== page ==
There may be some underlying medical condition but I think the first thing you need to do is stay off the damn horse for about 6 months, give it a break. God didn't design it so you can ride it. You riding no damn horse all day it's not part of its designed  purpose.  You're probably throwing all of its body functions out of alignment just like when a human has an injury it throws off your entire body balance. So believe it or not you riding and it's not part of its natural design purpose. Get the horse some chiropractic care, let it go swimming, let it roam free for a while let it socialize with other horses if you can. Give the damn thing a break. Let the horse get laid not as a breeder. Let the horse go flirt with some other horses maybe the horses just mentally tired of carrying your azz around and it's manifesting itself as physical problems. 

    You think the horse is a car where you just patch it up jump back in it and drive. It's not a car it's a living creature therefore it needs much more such as TLC and a vacation.  The horse is a living creature with emotions, feelings needs for socialization and things like that. And it sounds like the horse is getting old maybe it's time to retire the horse.

    Diagnosis: The horse has humanitis ridingmetodeathous syndrome. 

  • Anonymous
    1 month ago

    This horse needs to be seen by a VET RIGHT AWAY and tested for both EPM and Lyme disease, either of which can cause the kind of symptoms you describe. And while the vet is at it, have him or her run a LIVER PANEL on the horse, because one of the signs of liver disease (including cancer) is weight loss and weakness in the hind end, including but not limited to tremors and staggering. I add in the warning about liver disease because I lost my competition horse to liver cancer last summer, and neither I nor the vet nor anyone else had any idea what we were seeing until it was far too late to do anything about it.

    If the horse checks out medically, you should have him evaluated for a slipped stifle. That can also cause the issues with "collapsing" behind that you describe.

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  • 2 months ago


    Macaria - The horse I spoke of that went over on top of me was the same.  Never a symptom before, and just fine after his first episode.  I had him vetted extensively, and they found nothing.   He was finally diagnosed with EPM quite some time later, when the protozoa had a chance to multiply and did enough damage it could be seen and diagnosed.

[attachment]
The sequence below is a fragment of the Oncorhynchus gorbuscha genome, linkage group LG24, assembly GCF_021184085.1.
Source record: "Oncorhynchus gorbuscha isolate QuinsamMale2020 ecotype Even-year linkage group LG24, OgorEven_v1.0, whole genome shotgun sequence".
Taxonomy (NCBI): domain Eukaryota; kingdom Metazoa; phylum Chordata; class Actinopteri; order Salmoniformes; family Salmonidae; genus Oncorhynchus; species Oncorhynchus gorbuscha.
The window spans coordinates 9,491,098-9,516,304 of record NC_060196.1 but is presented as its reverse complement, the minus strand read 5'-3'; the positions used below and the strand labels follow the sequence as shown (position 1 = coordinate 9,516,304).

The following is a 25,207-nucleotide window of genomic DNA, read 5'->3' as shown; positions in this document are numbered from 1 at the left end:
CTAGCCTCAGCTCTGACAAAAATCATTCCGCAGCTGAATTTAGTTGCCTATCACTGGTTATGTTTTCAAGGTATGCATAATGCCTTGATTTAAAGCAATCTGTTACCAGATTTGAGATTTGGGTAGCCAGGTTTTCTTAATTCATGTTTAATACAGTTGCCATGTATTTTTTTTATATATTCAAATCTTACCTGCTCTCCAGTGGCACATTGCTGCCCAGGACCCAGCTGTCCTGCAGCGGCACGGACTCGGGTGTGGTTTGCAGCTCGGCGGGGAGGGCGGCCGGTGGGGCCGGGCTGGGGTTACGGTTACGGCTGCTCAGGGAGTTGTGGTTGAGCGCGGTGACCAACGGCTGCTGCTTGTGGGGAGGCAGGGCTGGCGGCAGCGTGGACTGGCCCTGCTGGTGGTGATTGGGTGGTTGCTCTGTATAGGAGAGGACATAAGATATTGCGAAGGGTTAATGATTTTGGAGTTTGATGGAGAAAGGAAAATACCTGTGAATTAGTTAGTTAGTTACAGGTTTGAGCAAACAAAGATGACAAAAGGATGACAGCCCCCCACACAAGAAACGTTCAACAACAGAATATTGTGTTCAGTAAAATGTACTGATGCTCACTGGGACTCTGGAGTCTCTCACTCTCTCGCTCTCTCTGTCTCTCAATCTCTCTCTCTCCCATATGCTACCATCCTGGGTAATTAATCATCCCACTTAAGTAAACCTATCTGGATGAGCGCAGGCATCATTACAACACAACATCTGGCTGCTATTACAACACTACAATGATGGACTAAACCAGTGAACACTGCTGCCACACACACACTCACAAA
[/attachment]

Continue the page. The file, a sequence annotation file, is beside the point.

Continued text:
Neurological conditions tend to be progressive.  That means they get worse over time, in unpredictable times and ways.  Your horse looked perfectly healthy when the vets saw him.   But he's not. 

    If you won't stop riding him, please at least pay close, close attention to any possible issues when you are riding him.  It might save your life.

    Just one more thought...  a horse that's been in a paddock, unridden, for two years probably needs more time to build strength and stamina for an endurance ride.  It's conceivable that this is due to a lack of conditioning... in which case you're at fault and hurting him.

    Original answer:

    Just because the problem is intermittent now doesn't mean it's not a problem.  I've seen this happen with several horses, all of whom were diagnosed with severe neurological issues.

    This is a BIG deal, and a chiro is not the right one to deal with it.  Get a vet out, get the horse diagnosed, and deal with it appropriately.

    Do not ride the horse until you have done so.  You're endangering both the horse and yourself.

    One of my horses that had a similar issue lost control of his hind end and went over backwards on top of me.  Needless to say, that was no fun at all.  Hospitals never are.

    This could be anything from stroke to EPM to West Nile to Equine Encephalitis to...  Since he's a quarter horse it could also be HYPP or EPSSM.  It could also be something simple and easy to fix.  You won't know till you get the vet out to do testing and diagnose it.

  • *****
    Lv 7
    2 months ago

    You need to first of all not ride this horse until the issue is corrected (if it can be). This is extremely unsafe. Then, you need to get your veterinarian out. If both rear legs are giving out, it's likely a neurological issue or a problem with his spine. It may or may not be treatable. 

  • Beau
    Lv 5
    2 months ago

    This is beyond the advice of strangers on the Internet, and may cause more issues for your horse. Please consult a vet, I'm surprised your chiropractor agreed to treat the horse before any vet consultation (to get an idea of why his hip was 'out' if anything).